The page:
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Thursday April 18th, 2024

Sri Lanka rations fuel to motorists as currency crisis continues

ECONOMYNEXT – Sri Lanka’s state-run Ceylon Petroleum Corporation (CPC) on Friday rationed fuel sales to most customers, saying it will speed up distribution and make more available fuel to more customers as the country grappled with the worst central bank crisis in the country’s history.

“This is to increase our efficiency in distributing fuel. This will be temporary,” the CPC chairman Sumith Wijesinghe told Economy Next.

Ceiling have been placed for most segments of customers from 1.00 pm Friday.

Motorcycles are given up to 1,000 rupees worth petrol which is less than 4 liters.

Three wheelers can get up to 1,500 Sri Lankan rupees ($4.5) worth or 6 litres of petrol or 8.5 litres of diesel.

Cars, Vans, and Jeeps are given up to 5,000 rupees ($15) worth fuel which is 19.7 litres of petrol or 28.4 litres of diesel.

Wijesinghe said in a statement that sales to buses, trucks and commercial vehicles are not rationed.

The move comes three days after Sri Lanka declared “preemptive default” on its all foreign loans saying it cannot service debt.

Sri Lanka is facing severe forex shortages after the central bank stopped interest rates from going up after taxes were cut in 2019 December and printed large volumes of money, creating forex shortages and pressuring a soft-peg with the US dollar.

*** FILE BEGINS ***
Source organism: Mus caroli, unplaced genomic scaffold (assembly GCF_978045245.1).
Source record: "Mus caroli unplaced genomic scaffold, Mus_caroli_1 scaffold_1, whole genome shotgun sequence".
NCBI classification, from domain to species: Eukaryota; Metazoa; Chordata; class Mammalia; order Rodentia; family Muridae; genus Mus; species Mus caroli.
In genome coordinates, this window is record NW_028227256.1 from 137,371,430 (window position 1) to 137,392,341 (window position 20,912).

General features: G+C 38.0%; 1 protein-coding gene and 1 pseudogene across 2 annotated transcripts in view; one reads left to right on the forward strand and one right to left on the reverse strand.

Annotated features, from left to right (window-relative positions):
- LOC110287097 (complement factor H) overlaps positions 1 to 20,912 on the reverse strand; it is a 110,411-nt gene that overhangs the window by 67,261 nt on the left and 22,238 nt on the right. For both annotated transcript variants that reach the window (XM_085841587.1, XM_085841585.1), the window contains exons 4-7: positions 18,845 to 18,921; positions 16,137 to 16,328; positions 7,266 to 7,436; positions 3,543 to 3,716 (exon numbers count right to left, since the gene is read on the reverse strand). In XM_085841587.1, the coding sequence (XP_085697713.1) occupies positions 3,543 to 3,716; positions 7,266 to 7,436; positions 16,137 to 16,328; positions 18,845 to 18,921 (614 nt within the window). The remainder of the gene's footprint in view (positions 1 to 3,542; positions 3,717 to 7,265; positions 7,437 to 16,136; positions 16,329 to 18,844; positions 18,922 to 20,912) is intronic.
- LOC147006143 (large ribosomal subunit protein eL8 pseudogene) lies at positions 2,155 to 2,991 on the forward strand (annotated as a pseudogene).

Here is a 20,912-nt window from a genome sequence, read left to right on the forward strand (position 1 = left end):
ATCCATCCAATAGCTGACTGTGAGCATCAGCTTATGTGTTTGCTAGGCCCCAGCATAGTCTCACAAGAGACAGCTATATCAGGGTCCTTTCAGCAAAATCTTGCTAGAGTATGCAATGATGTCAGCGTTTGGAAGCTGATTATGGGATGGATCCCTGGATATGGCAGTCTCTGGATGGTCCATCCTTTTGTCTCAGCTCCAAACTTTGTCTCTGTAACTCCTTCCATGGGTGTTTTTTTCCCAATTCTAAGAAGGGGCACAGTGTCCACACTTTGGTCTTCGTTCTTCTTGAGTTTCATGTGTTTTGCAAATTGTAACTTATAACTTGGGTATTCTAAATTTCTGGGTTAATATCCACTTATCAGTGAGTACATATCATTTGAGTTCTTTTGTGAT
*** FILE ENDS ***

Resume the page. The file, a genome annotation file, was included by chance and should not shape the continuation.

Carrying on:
The fuel shortage has hit the power generation and the government has been imposing extended power cuts – sometimes 13 hours per day.

India helped Sri Lanka with a 500 million fuel credit line which started in mid March. However, government sources say the Indian credit line is almost exhausted now.

The CPC chief early this week said they are discussing with India to secure another 500 million dollar credit line and looking for a number of other fuel credit proposals to manage the next few months.

Like now the central bank also printed money in 2015/2016 and 2018 created fore shortages and made the CPC borrow dollars. The central government also borrowed heavily in capital markets as forex shortages emerged, except in 2017 and 2019 when when monetary stability was maintained. (Colombo/April 15/2022)

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Sri Lanka’s discussions with bondholders constructive: State finance minister

ECONOMYNEXT – Sri Lankan authorities continue to engage all debt restructuring negotiations in good faith, within principles of equitable treatment among creditors, and with maximum transparency within the norms of such negotiations, State Minister of Finance, Shehan Semasinghe has said.

“It is standard practice, when a representative group of bondholders is formed, to entertain confidential discussions with such group and its appointed advisors. In the case of Sri Lanka, the Ad Hoc Group of Bondholders represents holders controlling more than 50% of the bonds, which make them a privileged interlocutor for Sri Lanka,” Semasinghe said on X (twitter).